Episode 126

Increasing Conversions in the New Normal of eCommerce

Jon MacDonald - The Good
July 1, 2020
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Online shopping has shifted dramatically since the start of the pandemic.  Some experts believe we’ve seen 5+ years of ecommerce growth condensed into just a few months.  Attitudes towards quantities ordered, shipping rates and times, and pricing have ALL shifted from the norm.  I wanted to have Jon MacDonald come back on the show (see his first appearance on the podcast for episode 60 ) to talk about what’s working right now in terms of Conversion Rate Optimization.  We cover some truly fascinating subjects including:

  • How buying in bulk is a new trend - even if your marketing to non-peppers
  • How to structure new shopping options for buying in bulk to make the process easier on shoppers and easier on your fulfillment centers
  • 3 ways to use SMS marketing to before, during and after the shopping experience to surprise and delight customers
  • Where you should start optimizing now including some key data points and quick wins with Google Analytics that you’re likely missing 
  • How to quickly and inexpensively benefit from Heat Maps
  • Why taking care of your highest value customers is more important now than ever before

Mentioned in this episode:

Hotjar

Shop App

Hydrant

Magic Spoon

Klaviyo

Privy

Snow Peak

Jon MacDonald - President and Founder at The Good

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The Good - eCommerce Conversion Rate Optimization

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The Good - Insights

The Good - Free Landing Page Assessment



Episode Transcript

Brett:

Hello and welcome to another edition of the eCommerce Evolution Podcast. I'm your host, Brett Curry, CEO of OMG Commerce. And today, we have a return guest. There are not that many return guests on the eCommerce Evolution Podcast. It's not because we're snooty. We just like to keep things fresh and relevant, talking about what's new and what's next. But it's very appropriate, very timely to have this guest back on.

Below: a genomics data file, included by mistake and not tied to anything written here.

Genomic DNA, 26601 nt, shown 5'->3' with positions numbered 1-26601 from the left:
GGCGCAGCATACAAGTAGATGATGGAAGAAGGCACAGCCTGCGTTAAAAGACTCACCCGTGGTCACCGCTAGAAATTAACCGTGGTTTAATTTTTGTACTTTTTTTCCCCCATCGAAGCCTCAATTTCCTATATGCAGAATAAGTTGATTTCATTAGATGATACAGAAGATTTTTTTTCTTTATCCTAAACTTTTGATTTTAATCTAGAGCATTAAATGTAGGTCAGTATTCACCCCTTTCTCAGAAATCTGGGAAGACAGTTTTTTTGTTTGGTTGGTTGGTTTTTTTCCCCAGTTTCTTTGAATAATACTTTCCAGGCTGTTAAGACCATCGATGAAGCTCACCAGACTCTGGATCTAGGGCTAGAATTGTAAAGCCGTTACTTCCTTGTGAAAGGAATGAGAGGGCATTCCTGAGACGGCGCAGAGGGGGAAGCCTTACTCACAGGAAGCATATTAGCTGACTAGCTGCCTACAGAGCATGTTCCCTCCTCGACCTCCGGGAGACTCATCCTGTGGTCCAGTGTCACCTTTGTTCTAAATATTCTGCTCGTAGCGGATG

Brett:

With me today, I'm thrilled to welcome back sir Jon MacDonald from The Good as a CRO expert. He speaks on stages back when that was allowed all over the country, at Google and other places, telling you how to optimize the shopping experience, the web experience for your customers. Eliminating all the bad, leaving only the good left. Yeah. We were just talking before we hit record. I think it was the last in person event probably any of us did was an event at the YouTube L.A. offices. He and I both spoke at that event. Our reps invited us to speak. I talked to YouTube. He talked to CROs. A fantastic event. It was like another lifetime ago though, pre-pandemic. Or pre-pandemic in the U.S. anyway. So anyway, with that Jon, welcome to the show, man. Thanks for coming on. And how's it going?

Jon MacDonald:

Thanks for having me. It's going great.

Brett:

Good, good. Yeah. It's really crazy times to be in eComm. For the most part, things are opening back up. You can actually shop in some parts of the country in physical stores. Here in Missouri, we're I'm located, we've been opened up for quite a while now. But we were just talking about the new normal, whatever that looks like. I heard someone say yesterday that the new abnormal. That may be the way to look at it. How is this going to impact the way we shop?

Brett:

And we were both speaking about how we're just grateful to be in eCommerce because in a lot of ways eCommerce is a beneficiary, all this madness, more people shopping online. So I wanted to today dig into how is online shopping changing, how do we think about CRO differently, where do we start optimizing now, how do we deal with some of the issues that we're facing right now. Like things going out of stock and some of the challenges that come from maybe too much eCommerce growth that we're dealing with. So lots of fun stuff to talk about.

Jon MacDonald:

Great.

Brett:

And excited to dive in. So just as a quick pulse check, how have things been going for you? You guys are likely been very busy for you lately.

Jon MacDonald:

Yeah, exactly. We're riding the wave as well. CRO has been around a while. And we've been doing this for 11 years. And it's been fun to watch the industry grow over that time. But nothing has propelled it forward like we've had over the past three, four months. And it's just as all revenue and commerce in general has went online, it's really helped brands fall into two camps.

Jon MacDonald:

Brands who are saying, "Okay. Let's take advantage of this opportunity and let's propel ourselves forward with the additional revenue." So they're reinvesting when they get that additional growth that they weren't really expecting. They're now turning that into a growth channel for them.

Jon MacDonald: